valid in C# and used by the .NET Framework in many places.
2. Code the error as an exception and have any callers that want it to
be business-as-usual catch the exception.
3. Code the error as an exception and provide another routine to check
pre-conditions, so that callers who consider the error
business-as-usual can call the check routine first. (This is done in
the .NET Framework 2.0 with Parse() and TryParse().)

Fortunately, these situations are relatively rare. It's usually pretty
clear what constitutes an exceptional situation and what doesn't, which
is why most C# code should have very few catch clauses.
But, won't it be better to avoid using try-catch handlers in non-public
methods and rather handle these exceptions only in public methods.It's better to avoid try-catch everywhere, except when they add value.
You should be catching exceptions only when you know you can do
something useful with them.
Commonly, folks do use try-catch handler in every non-public
method(generally thought of as a safety measure!).Good grief, no! There is no "safety" in catching an exception with
which you can do nothing useful. Let it bubble up the stack and crash
your program, and write global exception handlers to log such
exceptions. If you have try...catch in every non-public method (or in
every method), all you're doing is obscuring errors in your
application.
So, wouldn't it be appropriate to have try-catch handlers in public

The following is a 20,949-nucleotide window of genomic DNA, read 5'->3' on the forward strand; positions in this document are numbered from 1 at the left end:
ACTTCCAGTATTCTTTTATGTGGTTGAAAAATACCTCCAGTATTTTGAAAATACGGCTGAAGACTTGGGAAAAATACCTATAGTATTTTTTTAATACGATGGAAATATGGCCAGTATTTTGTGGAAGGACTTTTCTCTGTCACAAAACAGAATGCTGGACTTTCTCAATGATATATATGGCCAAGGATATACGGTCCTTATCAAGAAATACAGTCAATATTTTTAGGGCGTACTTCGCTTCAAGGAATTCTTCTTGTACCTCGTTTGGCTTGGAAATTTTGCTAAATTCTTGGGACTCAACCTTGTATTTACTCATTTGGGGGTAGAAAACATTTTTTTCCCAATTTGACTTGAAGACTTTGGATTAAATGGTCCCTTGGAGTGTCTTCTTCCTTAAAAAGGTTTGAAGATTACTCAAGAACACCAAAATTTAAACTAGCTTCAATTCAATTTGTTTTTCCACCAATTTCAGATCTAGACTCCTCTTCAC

methods alone and avoid the catch-rethrow practice in non-public
methods?Catch-rethrow has its uses, but it certainly shouldn't be applied
willynilly. Catch-rethrow is useful when:
1. The exception you're catching makes no sense in the context of your
method. That is, a lower-level method throws an exception that makes
sense because of what that method does, but it wouldn't make any sense
to your caller, so you catch it, wrap it in a more appropriate type of
exception, and throw that.
2. You can add valuable information about your context that will help
debug problems. Again, catch the exception, wrap it in another
exception with more information, and throw the new exception.
3. You want to inspect the exception to see if it's one that you can
handle. This is usually based on the exception's type, and thus the
catch clause, but sometimes it isn't, and you may decide to handle the
exception, or rethrow it, in which case use throw, not throw ex.
4. You want to throw it later. For example, you may be doing 100
operations, and #54 fails. You may want to store that exception and
re-throw it after all operations complete, most likely wrapping it in
another exception in the process.

...and probably more I haven't thought of. However, one doesn't catch
and re-throw "just because".
Oct 12 '06 #8